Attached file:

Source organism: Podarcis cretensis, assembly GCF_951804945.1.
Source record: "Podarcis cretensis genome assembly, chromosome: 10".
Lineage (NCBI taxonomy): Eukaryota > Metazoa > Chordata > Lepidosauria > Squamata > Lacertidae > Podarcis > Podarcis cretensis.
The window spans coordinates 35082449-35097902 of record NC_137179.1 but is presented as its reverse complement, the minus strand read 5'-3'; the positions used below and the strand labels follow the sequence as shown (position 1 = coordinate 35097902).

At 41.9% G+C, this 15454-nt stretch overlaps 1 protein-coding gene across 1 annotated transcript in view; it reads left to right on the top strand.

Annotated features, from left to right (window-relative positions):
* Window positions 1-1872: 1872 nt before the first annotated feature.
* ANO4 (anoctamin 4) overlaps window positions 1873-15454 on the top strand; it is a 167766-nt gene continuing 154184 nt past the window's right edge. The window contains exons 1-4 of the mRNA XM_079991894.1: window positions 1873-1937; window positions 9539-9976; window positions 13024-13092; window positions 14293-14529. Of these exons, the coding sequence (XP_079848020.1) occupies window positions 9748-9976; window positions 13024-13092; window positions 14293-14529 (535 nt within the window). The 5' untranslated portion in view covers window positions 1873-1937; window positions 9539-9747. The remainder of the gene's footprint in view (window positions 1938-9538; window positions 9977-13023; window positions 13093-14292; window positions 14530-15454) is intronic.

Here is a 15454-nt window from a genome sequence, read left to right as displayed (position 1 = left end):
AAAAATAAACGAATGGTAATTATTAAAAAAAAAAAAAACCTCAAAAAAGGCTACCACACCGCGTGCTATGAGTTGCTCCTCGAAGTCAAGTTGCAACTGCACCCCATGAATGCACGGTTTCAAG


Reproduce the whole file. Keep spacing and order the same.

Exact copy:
Source organism: Podarcis cretensis, assembly GCF_951804945.1.
Source record: "Podarcis cretensis genome assembly, chromosome: 10".
Lineage (NCBI taxonomy): Eukaryota > Metazoa > Chordata > Lepidosauria > Squamata > Lacertidae > Podarcis > Podarcis cretensis.
The window spans coordinates 35082449-35097902 of record NC_137179.1 but is presented as its reverse complement, the minus strand read 5'-3'; the positions used below and the strand labels follow the sequence as shown (position 1 = coordinate 35097902).

At 41.9% G+C, this 15454-nt stretch overlaps 1 protein-coding gene across 1 annotated transcript in view; it reads left to right on the top strand.

Annotated features, from left to right (window-relative positions):
* Window positions 1-1872: 1872 nt before the first annotated feature.
* ANO4 (anoctamin 4) overlaps window positions 1873-15454 on the top strand; it is a 167766-nt gene continuing 154184 nt past the window's right edge. The window contains exons 1-4 of the mRNA XM_079991894.1: window positions 1873-1937; window positions 9539-9976; window positions 13024-13092; window positions 14293-14529. Of these exons, the coding sequence (XP_079848020.1) occupies window positions 9748-9976; window positions 13024-13092; window positions 14293-14529 (535 nt within the window). The 5' untranslated portion in view covers window positions 1873-1937; window positions 9539-9747. The remainder of the gene's footprint in view (window positions 1938-9538; window positions 9977-13023; window positions 13093-14292; window positions 14530-15454) is intronic.

Here is a 15454-nt window from a genome sequence, read left to right as displayed (position 1 = left end):
AAAAATAAACGAATGGTAATTATTAAAAAAAAAAAAAACCTCAAAAAAGGCTACCACACCGCGTGCTATGAGTTGCTCCTCGAAGTCAAGTTGCAACTGCACCCCATGAATGCACGGTTTCAAG